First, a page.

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To what extent were Stalin(TM)s five-year plans successful?

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Introduction

To what extent were Stalin's five-year plans successful? In 1931 Stalin addressed the public of Russia with a speech that showed Stalin felt Russia had fallen behind greatly in terms of economic growth when compared to the leading countries of the time. He also clearly showed his fear of being attacked and taken over by these other countries if they did not quickly make up the lag. In order to do this, Stalin went through three, five year plans, that were set to bring the country very quickly and efficiently up to the level of the countries he feared would try to "crush" his country of communism, namely capitalist countries such as the United States of America and Great Britain. Stalin proposed his first five year plan started in 1928 and was initially supposed to work through its course and end five years later, but in December of 1929, Stalin declared the plan was now being moved into a four year plan and thus the progress would have to be made faster and quicker. ...read more.

Middle

All the farmers were also very depressed and thus were not enthusiastic about their jobs, which lead to a decline in production of food. The first year plan that was based on producing more food was actually done so in order to ensure more food would be available to the workers in the industrial jobs. Stalin felt that their industry had a lost a lot of time in terms of development and would now have to make up for that loss. This was done so by focusing the industrial companies on what is known as heavy industry/primary industry such as electricity, iron, oil and machine building. In order for these industries to work Stalin asked for them to be set up outside of the main rural areas. There was also much development made on roads and railways. The second five-year plan began a year early in 1932. These years aimed to bring back the popularity of Stalin and win the people over to the positive side again. ...read more.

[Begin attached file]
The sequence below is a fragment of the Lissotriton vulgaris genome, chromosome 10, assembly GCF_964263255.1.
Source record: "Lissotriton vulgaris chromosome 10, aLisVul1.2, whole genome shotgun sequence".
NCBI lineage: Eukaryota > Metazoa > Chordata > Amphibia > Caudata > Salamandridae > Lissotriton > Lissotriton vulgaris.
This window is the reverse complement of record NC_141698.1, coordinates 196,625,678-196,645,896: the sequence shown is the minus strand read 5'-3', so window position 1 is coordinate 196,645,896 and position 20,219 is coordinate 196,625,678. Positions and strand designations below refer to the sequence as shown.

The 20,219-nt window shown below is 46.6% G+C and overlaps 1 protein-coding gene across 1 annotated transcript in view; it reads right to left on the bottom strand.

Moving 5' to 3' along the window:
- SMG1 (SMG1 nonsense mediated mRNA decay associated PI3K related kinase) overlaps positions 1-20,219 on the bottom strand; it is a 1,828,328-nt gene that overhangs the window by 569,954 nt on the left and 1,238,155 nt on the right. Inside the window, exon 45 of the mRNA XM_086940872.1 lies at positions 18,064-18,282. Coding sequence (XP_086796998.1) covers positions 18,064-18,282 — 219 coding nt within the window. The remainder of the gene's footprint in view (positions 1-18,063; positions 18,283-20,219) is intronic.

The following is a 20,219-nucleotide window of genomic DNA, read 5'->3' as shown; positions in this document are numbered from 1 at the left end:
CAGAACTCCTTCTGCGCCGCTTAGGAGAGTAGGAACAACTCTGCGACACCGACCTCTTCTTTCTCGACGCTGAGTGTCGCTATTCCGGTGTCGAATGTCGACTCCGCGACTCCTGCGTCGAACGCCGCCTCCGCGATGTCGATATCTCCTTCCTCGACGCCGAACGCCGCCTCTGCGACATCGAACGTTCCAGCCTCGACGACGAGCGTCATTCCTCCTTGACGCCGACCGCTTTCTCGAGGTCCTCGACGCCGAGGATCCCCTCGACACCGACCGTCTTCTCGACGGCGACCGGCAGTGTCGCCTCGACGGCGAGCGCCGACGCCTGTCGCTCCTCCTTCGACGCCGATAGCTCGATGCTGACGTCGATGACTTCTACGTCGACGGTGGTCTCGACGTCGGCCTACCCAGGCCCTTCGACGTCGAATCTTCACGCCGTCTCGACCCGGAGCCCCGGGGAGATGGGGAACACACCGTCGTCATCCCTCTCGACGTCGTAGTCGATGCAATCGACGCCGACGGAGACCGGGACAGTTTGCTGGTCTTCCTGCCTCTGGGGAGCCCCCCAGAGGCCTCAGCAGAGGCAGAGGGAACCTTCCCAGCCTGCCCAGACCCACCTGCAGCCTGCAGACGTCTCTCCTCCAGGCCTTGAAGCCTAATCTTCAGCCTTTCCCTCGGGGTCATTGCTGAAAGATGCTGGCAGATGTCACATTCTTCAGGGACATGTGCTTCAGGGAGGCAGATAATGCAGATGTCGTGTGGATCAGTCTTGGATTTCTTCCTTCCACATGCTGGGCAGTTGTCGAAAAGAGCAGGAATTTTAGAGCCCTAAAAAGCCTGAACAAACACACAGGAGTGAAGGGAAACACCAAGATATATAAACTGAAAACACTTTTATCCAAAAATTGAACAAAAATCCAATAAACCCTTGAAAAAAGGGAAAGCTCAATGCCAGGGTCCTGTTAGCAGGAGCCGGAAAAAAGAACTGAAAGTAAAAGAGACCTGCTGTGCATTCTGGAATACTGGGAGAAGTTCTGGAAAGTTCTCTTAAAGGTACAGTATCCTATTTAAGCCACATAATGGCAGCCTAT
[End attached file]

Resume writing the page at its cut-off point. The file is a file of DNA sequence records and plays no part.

Conclusion

In the end this plan was a difficult one to pull through because Russia was beginning to feel international threat and thus began producing arms in order to be well prepared for any wars that were upcoming which obviously meant lack of resources and attention being focused on the needed commodities and thus the people in general suffered from lack of goods. Also a great number of men were lost to the armed forces meaning yet again a transfer of resources, which in turn leads to a decrease in production. To conclude one might say some good did take place during the five-year plans but the fact bluntly remains that the negatives out weigh the positives. A lot of lives were lost during these years due to lack of food and basic commodities. A lot of rebellion against the collective farms took place and generally they were dealt with through deaths or concentration camps. Thus one could say Stalin's plans did barely any good and caused more destruction than anything else. ...read more.

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